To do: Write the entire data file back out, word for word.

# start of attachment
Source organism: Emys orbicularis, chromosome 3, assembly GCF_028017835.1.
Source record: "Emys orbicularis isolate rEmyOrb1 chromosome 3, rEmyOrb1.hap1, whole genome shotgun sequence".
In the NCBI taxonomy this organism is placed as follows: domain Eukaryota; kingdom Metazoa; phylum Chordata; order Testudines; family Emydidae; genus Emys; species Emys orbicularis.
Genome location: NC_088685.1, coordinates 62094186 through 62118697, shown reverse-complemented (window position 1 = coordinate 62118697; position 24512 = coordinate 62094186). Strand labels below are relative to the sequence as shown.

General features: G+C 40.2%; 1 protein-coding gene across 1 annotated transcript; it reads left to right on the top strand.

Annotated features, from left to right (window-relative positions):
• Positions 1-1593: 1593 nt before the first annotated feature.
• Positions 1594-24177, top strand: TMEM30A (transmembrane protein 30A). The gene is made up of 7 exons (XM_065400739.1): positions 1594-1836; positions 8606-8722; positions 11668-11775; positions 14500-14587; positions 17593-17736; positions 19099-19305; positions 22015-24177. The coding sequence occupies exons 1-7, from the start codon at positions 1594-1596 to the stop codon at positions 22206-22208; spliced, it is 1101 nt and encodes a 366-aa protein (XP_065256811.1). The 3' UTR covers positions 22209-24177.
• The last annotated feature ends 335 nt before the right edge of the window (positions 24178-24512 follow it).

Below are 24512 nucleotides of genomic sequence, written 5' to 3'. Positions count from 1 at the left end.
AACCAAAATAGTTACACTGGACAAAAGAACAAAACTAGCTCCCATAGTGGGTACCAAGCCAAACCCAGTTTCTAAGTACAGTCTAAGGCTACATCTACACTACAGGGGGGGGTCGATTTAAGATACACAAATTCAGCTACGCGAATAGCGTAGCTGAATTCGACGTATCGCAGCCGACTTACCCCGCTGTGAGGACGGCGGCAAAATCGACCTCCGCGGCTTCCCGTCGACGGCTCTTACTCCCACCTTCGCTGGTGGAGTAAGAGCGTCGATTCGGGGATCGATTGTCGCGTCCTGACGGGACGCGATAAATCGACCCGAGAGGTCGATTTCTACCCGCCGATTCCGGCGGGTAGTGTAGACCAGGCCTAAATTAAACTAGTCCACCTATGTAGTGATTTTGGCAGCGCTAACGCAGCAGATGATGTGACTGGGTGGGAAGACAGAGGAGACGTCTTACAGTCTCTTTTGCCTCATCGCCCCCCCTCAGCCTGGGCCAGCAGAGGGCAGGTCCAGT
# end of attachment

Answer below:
Source organism: Emys orbicularis, chromosome 3, assembly GCF_028017835.1.
Source record: "Emys orbicularis isolate rEmyOrb1 chromosome 3, rEmyOrb1.hap1, whole genome shotgun sequence".
In the NCBI taxonomy this organism is placed as follows: domain Eukaryota; kingdom Metazoa; phylum Chordata; order Testudines; family Emydidae; genus Emys; species Emys orbicularis.
Genome location: NC_088685.1, coordinates 62094186 through 62118697, shown reverse-complemented (window position 1 = coordinate 62118697; position 24512 = coordinate 62094186). Strand labels below are relative to the sequence as shown.

General features: G+C 40.2%; 1 protein-coding gene across 1 annotated transcript; it reads left to right on the top strand.

Annotated features, from left to right (window-relative positions):
• Positions 1-1593: 1593 nt before the first annotated feature.
• Positions 1594-24177, top strand: TMEM30A (transmembrane protein 30A). The gene is made up of 7 exons (XM_065400739.1): positions 1594-1836; positions 8606-8722; positions 11668-11775; positions 14500-14587; positions 17593-17736; positions 19099-19305; positions 22015-24177. The coding sequence occupies exons 1-7, from the start codon at positions 1594-1596 to the stop codon at positions 22206-22208; spliced, it is 1101 nt and encodes a 366-aa protein (XP_065256811.1). The 3' UTR covers positions 22209-24177.
• The last annotated feature ends 335 nt before the right edge of the window (positions 24178-24512 follow it).

Below are 24512 nucleotides of genomic sequence, written 5' to 3'. Positions count from 1 at the left end.
AACCAAAATAGTTACACTGGACAAAAGAACAAAACTAGCTCCCATAGTGGGTACCAAGCCAAACCCAGTTTCTAAGTACAGTCTAAGGCTACATCTACACTACAGGGGGGGGTCGATTTAAGATACACAAATTCAGCTACGCGAATAGCGTAGCTGAATTCGACGTATCGCAGCCGACTTACCCCGCTGTGAGGACGGCGGCAAAATCGACCTCCGCGGCTTCCCGTCGACGGCTCTTACTCCCACCTTCGCTGGTGGAGTAAGAGCGTCGATTCGGGGATCGATTGTCGCGTCCTGACGGGACGCGATAAATCGACCCGAGAGGTCGATTTCTACCCGCCGATTCCGGCGGGTAGTGTAGACCAGGCCTAAATTAAACTAGTCCACCTATGTAGTGATTTTGGCAGCGCTAACGCAGCAGATGATGTGACTGGGTGGGAAGACAGAGGAGACGTCTTACAGTCTCTTTTGCCTCATCGCCCCCCCTCAGCCTGGGCCAGCAGAGGGCAGGTCCAGT